From our friends at the Robert Wood Johnson Foundation
Last month, Inside Track let you know about the Robert Wood Johnson Foundation’s updated collection of stories and reports from a growing number of states, cities and counties that have measured declines in their childhood obesity rates. As part of our 7-part series, we’re excited to spotlight Colorado this week, which has seen a significant decline in obesity and overweight among children ages 2-4 enrolled in the state's WIC program.
A report from the Colorado Department of Public Health and Environment shows progress in reducing overweight and obesity among young children who participate in the state’s Special Supplemental Nutrition Program for Women, Infants and Children (WIC). Among 2- to 4-year-olds in the program, the percentage who were overweight and obese decreased from 22.9 percent in 2012 to 21.2 percent in 2015, a 7.4 percent relative decline.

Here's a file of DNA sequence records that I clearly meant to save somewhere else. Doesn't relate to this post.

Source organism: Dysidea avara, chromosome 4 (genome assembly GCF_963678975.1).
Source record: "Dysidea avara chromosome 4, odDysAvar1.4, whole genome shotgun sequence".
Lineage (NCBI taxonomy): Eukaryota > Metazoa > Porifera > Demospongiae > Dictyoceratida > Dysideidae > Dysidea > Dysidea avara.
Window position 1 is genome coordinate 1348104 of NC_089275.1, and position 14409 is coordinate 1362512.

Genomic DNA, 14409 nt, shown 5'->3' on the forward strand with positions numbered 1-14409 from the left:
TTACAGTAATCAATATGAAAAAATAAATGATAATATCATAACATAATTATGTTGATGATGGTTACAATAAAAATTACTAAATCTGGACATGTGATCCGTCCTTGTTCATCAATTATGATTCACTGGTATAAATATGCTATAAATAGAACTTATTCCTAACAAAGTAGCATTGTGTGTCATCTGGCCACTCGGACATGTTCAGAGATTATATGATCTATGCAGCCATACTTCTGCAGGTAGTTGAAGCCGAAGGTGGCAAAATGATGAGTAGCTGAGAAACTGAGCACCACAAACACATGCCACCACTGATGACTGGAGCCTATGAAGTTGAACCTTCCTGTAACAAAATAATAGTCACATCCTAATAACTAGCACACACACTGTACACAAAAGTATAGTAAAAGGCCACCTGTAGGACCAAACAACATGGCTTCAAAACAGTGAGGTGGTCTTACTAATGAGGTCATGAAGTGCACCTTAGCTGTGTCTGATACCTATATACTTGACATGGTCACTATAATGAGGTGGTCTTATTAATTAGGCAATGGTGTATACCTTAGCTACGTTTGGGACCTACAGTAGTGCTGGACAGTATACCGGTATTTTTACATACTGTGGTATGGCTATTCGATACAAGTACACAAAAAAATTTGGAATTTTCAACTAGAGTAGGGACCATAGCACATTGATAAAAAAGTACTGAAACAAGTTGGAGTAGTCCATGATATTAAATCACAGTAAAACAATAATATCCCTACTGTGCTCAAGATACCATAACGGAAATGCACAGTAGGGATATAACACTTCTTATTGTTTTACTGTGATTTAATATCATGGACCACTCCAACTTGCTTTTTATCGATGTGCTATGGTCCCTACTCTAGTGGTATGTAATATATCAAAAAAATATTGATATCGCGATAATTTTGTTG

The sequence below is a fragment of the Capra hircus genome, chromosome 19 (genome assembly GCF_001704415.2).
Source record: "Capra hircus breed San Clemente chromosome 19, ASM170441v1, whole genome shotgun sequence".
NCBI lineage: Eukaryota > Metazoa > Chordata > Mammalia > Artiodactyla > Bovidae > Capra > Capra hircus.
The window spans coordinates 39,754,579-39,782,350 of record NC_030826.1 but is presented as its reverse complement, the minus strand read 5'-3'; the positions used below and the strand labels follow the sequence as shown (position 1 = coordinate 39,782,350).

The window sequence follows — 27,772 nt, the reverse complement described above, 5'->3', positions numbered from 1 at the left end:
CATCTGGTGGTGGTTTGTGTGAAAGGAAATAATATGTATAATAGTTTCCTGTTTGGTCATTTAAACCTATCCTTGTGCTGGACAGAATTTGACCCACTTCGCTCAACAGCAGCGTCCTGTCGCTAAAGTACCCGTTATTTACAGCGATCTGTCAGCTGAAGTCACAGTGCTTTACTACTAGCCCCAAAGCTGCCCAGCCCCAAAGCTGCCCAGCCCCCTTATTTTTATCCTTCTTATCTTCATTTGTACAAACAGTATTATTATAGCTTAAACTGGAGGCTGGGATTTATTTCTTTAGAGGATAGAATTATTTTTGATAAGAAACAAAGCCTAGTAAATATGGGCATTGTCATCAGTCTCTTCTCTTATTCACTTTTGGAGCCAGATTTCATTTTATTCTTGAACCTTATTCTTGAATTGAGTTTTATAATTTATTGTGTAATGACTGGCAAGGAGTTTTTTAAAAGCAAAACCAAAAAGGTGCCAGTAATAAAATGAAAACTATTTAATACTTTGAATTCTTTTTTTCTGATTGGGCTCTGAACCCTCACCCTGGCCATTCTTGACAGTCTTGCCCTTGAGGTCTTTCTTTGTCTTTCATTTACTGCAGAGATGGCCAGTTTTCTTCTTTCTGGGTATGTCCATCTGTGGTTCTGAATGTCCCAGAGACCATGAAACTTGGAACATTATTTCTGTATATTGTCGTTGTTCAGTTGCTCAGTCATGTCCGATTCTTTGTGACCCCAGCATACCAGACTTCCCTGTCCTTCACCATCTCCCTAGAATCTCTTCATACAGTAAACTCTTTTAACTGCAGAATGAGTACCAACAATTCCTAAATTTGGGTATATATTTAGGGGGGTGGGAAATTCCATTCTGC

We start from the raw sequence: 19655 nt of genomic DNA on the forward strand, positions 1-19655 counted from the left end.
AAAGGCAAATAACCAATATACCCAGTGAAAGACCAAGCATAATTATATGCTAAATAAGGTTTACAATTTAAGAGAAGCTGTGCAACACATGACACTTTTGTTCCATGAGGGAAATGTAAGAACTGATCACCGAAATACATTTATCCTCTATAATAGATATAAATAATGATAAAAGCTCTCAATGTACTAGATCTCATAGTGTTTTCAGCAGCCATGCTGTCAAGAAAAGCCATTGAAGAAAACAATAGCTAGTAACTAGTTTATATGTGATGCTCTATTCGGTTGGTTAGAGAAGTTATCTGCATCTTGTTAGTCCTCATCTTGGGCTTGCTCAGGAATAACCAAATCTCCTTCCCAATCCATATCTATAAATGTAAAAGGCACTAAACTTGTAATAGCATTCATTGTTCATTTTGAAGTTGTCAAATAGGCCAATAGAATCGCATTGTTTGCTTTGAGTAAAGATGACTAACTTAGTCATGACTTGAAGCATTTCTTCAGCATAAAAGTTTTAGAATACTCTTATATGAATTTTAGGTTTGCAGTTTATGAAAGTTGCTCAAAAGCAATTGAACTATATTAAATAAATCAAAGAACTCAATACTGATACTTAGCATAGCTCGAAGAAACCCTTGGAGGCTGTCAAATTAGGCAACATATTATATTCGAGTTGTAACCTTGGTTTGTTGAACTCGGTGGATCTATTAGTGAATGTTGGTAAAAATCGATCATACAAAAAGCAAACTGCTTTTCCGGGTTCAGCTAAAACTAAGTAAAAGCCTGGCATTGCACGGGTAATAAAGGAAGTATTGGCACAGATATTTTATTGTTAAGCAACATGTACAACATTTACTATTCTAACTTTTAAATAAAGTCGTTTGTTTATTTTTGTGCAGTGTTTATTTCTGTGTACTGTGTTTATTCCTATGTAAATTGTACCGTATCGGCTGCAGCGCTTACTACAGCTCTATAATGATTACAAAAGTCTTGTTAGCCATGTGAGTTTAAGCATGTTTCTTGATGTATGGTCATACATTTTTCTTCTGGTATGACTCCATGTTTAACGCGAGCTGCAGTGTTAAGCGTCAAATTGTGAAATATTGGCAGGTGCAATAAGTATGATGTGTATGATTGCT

Colorado WIC provides healthy food, nutrition education, breastfeeding support and other services to 89,000 low-income women and young children at 100 clinics statewide. The program provides whole grains, fresh produce and healthy drink options to help participants prepare healthy meals and teaches new parents about the importance of helping their children maintain a healthy weight. Nearly one in five Colorado children ages 2 to 4 participate in WIC.
Colorado’s local public health agencies and communities statewide are making obesity prevention in early childhood a priority and implementing healthy weight strategies with messaging that aligns with the WIC Program to promote healthy habits.
View the story on the Robert Wood Johnson website.